-JrObd (U&bdt-- YVv
Ha(c(:p (M(--Pnm A(t)(t)ma
IL(ow Atltp,






Page 4 29 December 1995 The Franklin Chronicle


0


.: Q
00. *d
urn


St. James Lanark Village Vol. Fire Dept.
AUXILIARY
"BINGO STAFF" Wishes
All of Our Friends and Patrons
A HAPPY NEW YEAR



On Behalf of Franklin
County School District,
Superintendent C. T. Ponder,
faculty, and staff wish you a
VERY PROSPEROUS
NEW YEAR


,Aace a Sale and P4aipesaut VeAew ea!/
S9op a.id dee 4as i" Jallahataee.
Mitchell Hicks

SALES SERVICE RENTALS
Typewriters 612 N. Bronough St.
Computers/Printers Tallahassee, FL 32301
Fax Machines 904-681-9528




Happy New Year!
from

Red's B. P.

653-2455 Apalachicola



Happy New Year

River City BP
Bi i and Wi Z Zene
We appreciate your patronage
this past year!
Apalachicola 653-9848



TAYLOR'S BUILDING SUPPLY, INC
P.O. Box.605 Eastpoint, Florida 32328
Phone 670-8529 Fax 670-8561

Happy New Year!
Family and Staff



GLORY TO GOD IN THE HIGHEST
AND ON EARTH, PEACE GOODWILL TOWARD MEN
LUKE 2:14
Wishing you a Happy 1996!
LAW OFFICES
J. PATRICK FLOYD, P. A.
PORT ST. JOE (904) 227-7413 APALACHICOLA (904) 653-8056

Literacy Volunteers of America, Franklin County
wish you a very

Happy New Year
Help others to improve their skills and their lives
in the new year--become a literacy tutor.
Call 670-8151
for more information.


Happy New Year from
Bro, Maggie, Gator,
Foggy, & Puss! A


Hooked on Books, your only new
and used bookstore in
Apalachicola, wishes you and
yours a Safe and Happy New Year!
R 653-2420




Officers & Members of
St. James Lanark Vol. Fire Dept.
Wish Our Friends and Neighbors a

Happy New Year


I


HAPPY NEW YEAR
FROM ALL OF US AT
CARRABELLE IGA

OPEN 7AM 10PM DAILY

Martin Security Wishes All of Their Customers and
Franklin County a Happy New Year!
MARTIN SECURITY AGENCY, INC.
"TO PROTECT AND SERVE"
LEONARD D. OR SHELA W. MARTIN
P.O. BOX 383, 401 24TH AVENUE, APT. 1E
APALACHICOLA, FLORIDA 32329
904/653-2866
We're here for all of your security needs in 1996.


Loving


/ ,,
r ^! { i /

^/


S :


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o*


I'


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/ , -' "


Paradise Thank youfor a
6,ardens great year.
Stop byfor our
Holiday Bargains
S.IO..now on sale.
.' 927-3535

The People at
GULF STATE BANK
wish you a
YHappy & Prosperous

New year!



Hiappn ew Jemr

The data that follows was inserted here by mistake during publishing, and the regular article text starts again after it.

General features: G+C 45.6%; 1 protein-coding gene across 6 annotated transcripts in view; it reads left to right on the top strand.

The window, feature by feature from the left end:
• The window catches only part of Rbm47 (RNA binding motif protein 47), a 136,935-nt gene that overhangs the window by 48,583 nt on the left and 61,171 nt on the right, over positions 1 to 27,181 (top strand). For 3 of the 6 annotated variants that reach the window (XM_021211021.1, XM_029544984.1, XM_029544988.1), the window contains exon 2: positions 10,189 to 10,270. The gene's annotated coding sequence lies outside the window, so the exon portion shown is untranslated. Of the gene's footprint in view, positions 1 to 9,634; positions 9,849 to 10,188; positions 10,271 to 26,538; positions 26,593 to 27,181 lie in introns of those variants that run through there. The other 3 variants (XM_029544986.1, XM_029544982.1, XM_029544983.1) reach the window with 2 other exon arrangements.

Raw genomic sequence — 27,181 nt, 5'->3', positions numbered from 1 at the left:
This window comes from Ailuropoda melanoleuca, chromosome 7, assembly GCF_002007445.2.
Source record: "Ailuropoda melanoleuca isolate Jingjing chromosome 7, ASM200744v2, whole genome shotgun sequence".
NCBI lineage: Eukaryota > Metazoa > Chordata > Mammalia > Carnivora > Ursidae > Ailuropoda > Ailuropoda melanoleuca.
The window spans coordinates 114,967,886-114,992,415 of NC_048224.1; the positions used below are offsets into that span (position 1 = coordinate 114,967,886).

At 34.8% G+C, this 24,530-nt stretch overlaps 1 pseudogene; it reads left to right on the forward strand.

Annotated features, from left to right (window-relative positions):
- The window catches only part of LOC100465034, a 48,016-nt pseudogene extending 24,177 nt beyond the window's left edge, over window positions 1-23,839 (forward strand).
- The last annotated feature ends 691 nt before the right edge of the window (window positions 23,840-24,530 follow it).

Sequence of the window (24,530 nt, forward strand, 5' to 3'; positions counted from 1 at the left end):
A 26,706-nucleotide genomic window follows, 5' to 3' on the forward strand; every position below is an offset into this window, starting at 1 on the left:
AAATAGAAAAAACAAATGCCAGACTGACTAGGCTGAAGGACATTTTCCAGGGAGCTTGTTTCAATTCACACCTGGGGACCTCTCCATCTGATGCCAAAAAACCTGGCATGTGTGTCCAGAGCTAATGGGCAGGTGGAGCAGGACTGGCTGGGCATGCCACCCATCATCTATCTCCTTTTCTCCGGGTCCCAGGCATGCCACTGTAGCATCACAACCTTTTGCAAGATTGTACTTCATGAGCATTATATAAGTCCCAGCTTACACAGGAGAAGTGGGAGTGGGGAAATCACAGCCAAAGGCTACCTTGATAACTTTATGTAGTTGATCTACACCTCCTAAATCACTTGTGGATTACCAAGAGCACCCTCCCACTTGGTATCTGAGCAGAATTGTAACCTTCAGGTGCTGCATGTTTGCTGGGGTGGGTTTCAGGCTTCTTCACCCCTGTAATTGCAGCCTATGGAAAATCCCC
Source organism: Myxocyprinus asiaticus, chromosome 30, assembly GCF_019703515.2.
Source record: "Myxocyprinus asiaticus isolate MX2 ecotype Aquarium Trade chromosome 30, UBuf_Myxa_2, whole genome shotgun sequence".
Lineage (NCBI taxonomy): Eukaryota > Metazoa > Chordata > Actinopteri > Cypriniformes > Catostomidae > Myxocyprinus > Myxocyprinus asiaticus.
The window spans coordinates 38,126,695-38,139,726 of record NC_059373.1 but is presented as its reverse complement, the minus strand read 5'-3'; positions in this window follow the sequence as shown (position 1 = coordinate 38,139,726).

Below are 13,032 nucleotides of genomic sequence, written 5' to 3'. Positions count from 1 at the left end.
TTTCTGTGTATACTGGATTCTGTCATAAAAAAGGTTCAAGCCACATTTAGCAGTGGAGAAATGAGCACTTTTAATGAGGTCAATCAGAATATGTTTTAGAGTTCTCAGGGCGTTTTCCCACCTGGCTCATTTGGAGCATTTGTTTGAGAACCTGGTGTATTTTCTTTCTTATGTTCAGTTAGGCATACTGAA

Law Offices of Barbara Sanders, P.A.
Barbara Sanders, Attorney
Rachl Chestnut, Attorney
80 Market Street P.O. Box 157 Apalachicola, FL 32329
Tel (904) 653-8976 FAX (904) 653-8743


Season's Greetings


ALFRED 0. SHULER
J. GORDON SHULER
THOMAS M. SHULER
Attorneys and Counselors at Law
OFFICE
(904) 653-9226 APAI


BOX 850
34 4TH STREET
LACHICOLA, FL 3232


The Staff of
& Learning Day Care


wish you and yours a
Safe and Happy
New Year.


The Staff of
Nightingale & Assoicates
wish you and yours a
IHIIEAILTIHIY AND HIAIPIPY
NIEW:YIEAkIR



SHARE LOVE THROUGHOUT
THE YEAR!
HIAIPPY NIEW YEAR!
Pat & Randy Morrison



The Staff of Pied Piper
wish you and yours a


Happy New


Yeai.


The Staff of
Senior Care Properties
wish you and yours a
Happy New Year.


THE NEW BOARD OF GOVERNORS
OF THE LANARK VILLAGE ASSOCIATION
Wish You a
Prosperous New Year

NEW MEMBERS WELCOME


#Iag


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*


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*


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The Chronicle Staff and
Contributors wish you a
Happy lew year!!
385-4003


A LOCALLY OWNED NEWSPAPER


Published every other Friday


o
o


m --







Pu lsh d ev r o h rFrd y OC L Y W E N W PA E T e Fr n ln h once 9 e e be 99 P n


Writing All Lines of Insurance Since 1930
P.O. Box 129
61 Avenue E
Apalachicola, FL 32320 Bus. (904) 653-2161

awe a S & appA flVew /ea4!


R & R Electronics
RADIO SHACK
Located on Highway 98
P.O. Box 966*Eastpoint, Florida 32328
Bus. Phone 670-8568
Happy New Year!
Thank you for your patronage in 1995.
Wishing you prosperity in 1996.

SHAR ION'S PAi E C
ktestaumrint &'Saf/od 'larke
Jltu. 98/. R. w- 47(
4 lpoi,,, Jf 3232,%.,
904-670-8646 .
aoui d' Co, &S ., av,.S/,/u
restaurant 11Am. -10 'Pm. "f' ,wn, Operat,
Wishes you a Happy flew year!


SGulf Coast Flooring
We are ready to help you
meet your 1996 certification
with our U.S.D.A. approved
Seamless Epoxy Flooring.
927-3329



GARLIC ENVIRONMENTAL
ASSOCIATES, INC.
wishes you a
Happy New Year!


(904) 653-8899


APALACHICOLA FAX(904) 653-9656


fe e5ntf ree

Happy and Prosperoms New Jear
to yom.from the Chestmnt Tree
STORE (904) 653-2084 HOME (904) 653-8564 APALACHICOLA


J^a f2/Z9 NAew- /e0

The Mane Salon
eauie, fa^uice and Pcada
653-8714

926-7530 For food orders
-,;. 926-7079 For cake orders
E' i MYRA JEAN'S CAKES &
RESTAURANT
serving family style food 7 days a week,
cake decorating & wedding supplies, gifts
WEDDING & ALL OCCASION CAKES,
BURGERS, HOT DOGS, PIZZA,
SHOT & COLD SANDWICHES, SALADS,
ICE CREAM
WISHING A HAPPY NEW YEAR TO ALL


3*0


SLi


As


Happy New Year!
50% off on selected items
The Camouflage Shop
75 Market Street, Apalachicola


Happy New Year!
From all the Employees of
St. Joseph Telecommunications
54 Avenue E
Apalachicola
and
502 Fifth Street
Port St. Joe


Peace and blessings

to: all

from the Staff
at Hoij 'aii ily

Gnfu &
Marks Realty
61 Avenue E./P.O. Box 129
Apalachicola, Florida 32320
Fax (904) 653-8851
Business (904) 653-8851, (800) 586-1408
Best wishes for a prosperous New Year!


*0


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0 *


Happy New Year
from
Papa's Seafood Restaurant
serving breakfast, lunch, and dinner,
also has a hot bar buffet Sun-Fri, 1 lam-2pm,
all you can eat for $5.95



Coa stq Ceo & CPaging
Your Sprint Cellular dealer in
Carrabelle wishes you a very
Happy New Year!
Located Downtown in Carrabelle Realty Bldg.
697-8032


Wishing you a
Happy New Year
50% off on ALL Christmas
Decorations
Bayside Art Gallery & Florist
Hwy. 98- Eastpoint, FL



Your local Post Offices in
Apalachicola, Eastpoint,
Carrabelle and Lanark Village


FIRST


wish you a
CLASS NEW